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After its controversial pull from theaters just a couple weeks ago, The Interview has become one of the most talked about films of the year. Soon after the backlash from the pull, celebrities, writers, actors, and even the President put their two cents in about Sony’s decision, and the film was given a limited release in theaters, as well as downloadable on digital platforms such as Google Play and Youtube. And now, The Interview is about to get an even wider aperture. Sony has reached agreements with many big U.S. cable and satellite providers to distribute the film via pay-per-view and video-on-demand services.
The decision has surely come from the popularity of the film. And while it may not be a five star feature, it has been the center of the media since the cyber threats against it. And everybody loves a good scandal. Even now, as word has come out that North Korea may not in fact be to blame for the hacking, people still want to see what all the hype was about. Could Kim Jong-Un really feel threatened by the silly James Franco and Seth Rogen flick? What is all the hype about? Is it actually funny?
According to Yahoo! Sony is working with the top U.S. TV, cable, and satellite providers such as Comcast, Time Warner Cable, Cox and Bright House Networks (InDemand), DirecTV, Verizon FiOS TV, Charter Communications, Cablevision and AT&T U-verse TV. And not only will it be reaching those with cable or satellites, but also it just become available on Vudu, Walmart’s digital VOD service, and Sony’s PlayStation Network on January 1.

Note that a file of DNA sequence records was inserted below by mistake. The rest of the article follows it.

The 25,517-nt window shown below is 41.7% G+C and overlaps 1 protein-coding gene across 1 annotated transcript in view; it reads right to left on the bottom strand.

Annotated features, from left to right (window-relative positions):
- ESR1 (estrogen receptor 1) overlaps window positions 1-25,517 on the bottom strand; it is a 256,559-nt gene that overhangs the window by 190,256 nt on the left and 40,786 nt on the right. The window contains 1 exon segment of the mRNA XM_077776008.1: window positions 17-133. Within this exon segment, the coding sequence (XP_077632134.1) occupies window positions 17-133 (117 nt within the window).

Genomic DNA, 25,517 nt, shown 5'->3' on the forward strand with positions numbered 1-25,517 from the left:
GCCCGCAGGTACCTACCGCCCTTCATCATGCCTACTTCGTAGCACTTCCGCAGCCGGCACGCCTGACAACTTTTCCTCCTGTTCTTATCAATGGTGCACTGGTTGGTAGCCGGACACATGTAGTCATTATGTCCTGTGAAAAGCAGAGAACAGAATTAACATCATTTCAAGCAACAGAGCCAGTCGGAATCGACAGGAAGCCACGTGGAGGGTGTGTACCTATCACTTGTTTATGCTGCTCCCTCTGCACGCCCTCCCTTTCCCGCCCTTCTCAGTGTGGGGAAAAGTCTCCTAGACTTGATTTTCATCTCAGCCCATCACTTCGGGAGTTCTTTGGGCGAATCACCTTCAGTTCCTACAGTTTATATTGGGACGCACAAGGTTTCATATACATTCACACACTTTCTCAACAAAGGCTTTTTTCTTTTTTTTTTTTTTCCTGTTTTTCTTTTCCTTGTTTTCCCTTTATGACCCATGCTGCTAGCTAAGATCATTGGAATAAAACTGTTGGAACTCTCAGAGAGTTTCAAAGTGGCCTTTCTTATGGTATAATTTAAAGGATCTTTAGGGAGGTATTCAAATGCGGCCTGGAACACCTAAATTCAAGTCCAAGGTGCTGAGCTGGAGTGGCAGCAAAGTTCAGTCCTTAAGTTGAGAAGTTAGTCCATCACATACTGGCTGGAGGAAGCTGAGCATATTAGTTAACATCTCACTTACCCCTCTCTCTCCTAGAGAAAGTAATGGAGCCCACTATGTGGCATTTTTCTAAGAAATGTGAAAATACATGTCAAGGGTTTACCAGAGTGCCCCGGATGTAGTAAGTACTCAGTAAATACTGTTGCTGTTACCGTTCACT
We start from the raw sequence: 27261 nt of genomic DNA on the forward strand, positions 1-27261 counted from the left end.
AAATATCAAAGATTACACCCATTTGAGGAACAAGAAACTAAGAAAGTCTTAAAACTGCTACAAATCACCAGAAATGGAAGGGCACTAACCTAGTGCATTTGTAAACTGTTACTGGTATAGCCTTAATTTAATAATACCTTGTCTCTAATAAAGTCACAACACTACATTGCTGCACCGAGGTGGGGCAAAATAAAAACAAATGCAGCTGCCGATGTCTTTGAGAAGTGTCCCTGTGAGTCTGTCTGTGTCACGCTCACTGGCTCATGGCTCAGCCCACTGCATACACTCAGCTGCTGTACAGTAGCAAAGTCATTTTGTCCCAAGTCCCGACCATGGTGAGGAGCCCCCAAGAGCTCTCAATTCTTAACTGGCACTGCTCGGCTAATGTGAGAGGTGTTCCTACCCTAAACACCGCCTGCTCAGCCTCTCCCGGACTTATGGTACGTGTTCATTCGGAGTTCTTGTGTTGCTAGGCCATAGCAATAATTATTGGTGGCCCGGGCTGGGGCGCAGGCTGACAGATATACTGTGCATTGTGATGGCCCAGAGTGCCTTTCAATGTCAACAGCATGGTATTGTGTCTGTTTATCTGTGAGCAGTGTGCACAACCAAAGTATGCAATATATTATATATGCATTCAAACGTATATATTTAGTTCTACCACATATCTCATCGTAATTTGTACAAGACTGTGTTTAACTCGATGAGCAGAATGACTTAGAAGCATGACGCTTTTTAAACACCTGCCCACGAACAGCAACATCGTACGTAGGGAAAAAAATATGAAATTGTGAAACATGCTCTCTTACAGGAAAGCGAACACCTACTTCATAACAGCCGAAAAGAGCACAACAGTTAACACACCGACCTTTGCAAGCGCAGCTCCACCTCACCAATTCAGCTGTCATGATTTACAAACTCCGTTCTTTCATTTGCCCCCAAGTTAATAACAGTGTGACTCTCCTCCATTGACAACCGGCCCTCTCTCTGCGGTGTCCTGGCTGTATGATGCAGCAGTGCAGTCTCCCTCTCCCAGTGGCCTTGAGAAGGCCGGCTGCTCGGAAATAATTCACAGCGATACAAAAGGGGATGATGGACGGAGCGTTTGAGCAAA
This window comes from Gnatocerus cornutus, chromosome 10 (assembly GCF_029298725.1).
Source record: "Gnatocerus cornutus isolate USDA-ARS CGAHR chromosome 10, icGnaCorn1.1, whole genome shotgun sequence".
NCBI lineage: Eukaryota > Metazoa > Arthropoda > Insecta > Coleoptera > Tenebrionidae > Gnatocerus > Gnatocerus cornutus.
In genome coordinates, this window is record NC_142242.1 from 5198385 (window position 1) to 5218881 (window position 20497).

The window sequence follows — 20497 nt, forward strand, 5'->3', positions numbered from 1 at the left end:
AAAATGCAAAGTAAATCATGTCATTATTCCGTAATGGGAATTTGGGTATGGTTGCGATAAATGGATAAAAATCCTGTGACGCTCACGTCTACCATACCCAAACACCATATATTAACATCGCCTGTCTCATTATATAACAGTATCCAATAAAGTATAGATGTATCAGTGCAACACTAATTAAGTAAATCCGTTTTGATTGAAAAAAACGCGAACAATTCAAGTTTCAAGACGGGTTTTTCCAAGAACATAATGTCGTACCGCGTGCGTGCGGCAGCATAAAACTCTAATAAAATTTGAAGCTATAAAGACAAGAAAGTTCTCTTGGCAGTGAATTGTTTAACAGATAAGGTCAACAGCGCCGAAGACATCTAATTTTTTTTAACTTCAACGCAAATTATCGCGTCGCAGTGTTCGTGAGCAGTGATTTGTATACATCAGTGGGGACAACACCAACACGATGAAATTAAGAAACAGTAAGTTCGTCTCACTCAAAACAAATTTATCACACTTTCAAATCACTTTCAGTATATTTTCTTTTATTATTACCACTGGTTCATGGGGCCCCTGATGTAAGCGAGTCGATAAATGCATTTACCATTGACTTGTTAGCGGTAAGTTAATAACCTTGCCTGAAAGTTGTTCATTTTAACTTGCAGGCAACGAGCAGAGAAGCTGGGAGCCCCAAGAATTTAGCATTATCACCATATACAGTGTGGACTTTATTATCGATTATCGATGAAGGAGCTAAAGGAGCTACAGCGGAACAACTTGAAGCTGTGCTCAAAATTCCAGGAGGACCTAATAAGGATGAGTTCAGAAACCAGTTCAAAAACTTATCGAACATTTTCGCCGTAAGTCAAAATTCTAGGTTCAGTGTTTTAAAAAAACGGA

The VOD services have been seriously taking off. The studio announced that they had made $15 million in revenue in just four days after the digital release on Google Play, YouTube Movies, Microsoft’s Xbox video and Sony’s website, SeetheInterview.com. According to Google, in about a week, The Interview became the number one best selling movie on Google Play and Youtube Movies. On Christmas day, when the film was first scheduled to release, 331 select theaters showed the film, and as of Friday, January 2nd, that number will increase to 580.
The viewership is growing wider and wider. There has even been talks of teaming up with Netflix to stream the film, but Sony is already generating so much money from the VOD platforms that they are probably just going to let that money flow in for a while beforehand. The new pay-per-view services that will be showing up on the previously mentioned cable and satellite networks will start at $5.99 and customers of Vudu and Verizon have the option to buy a digital version of the film along with the rental.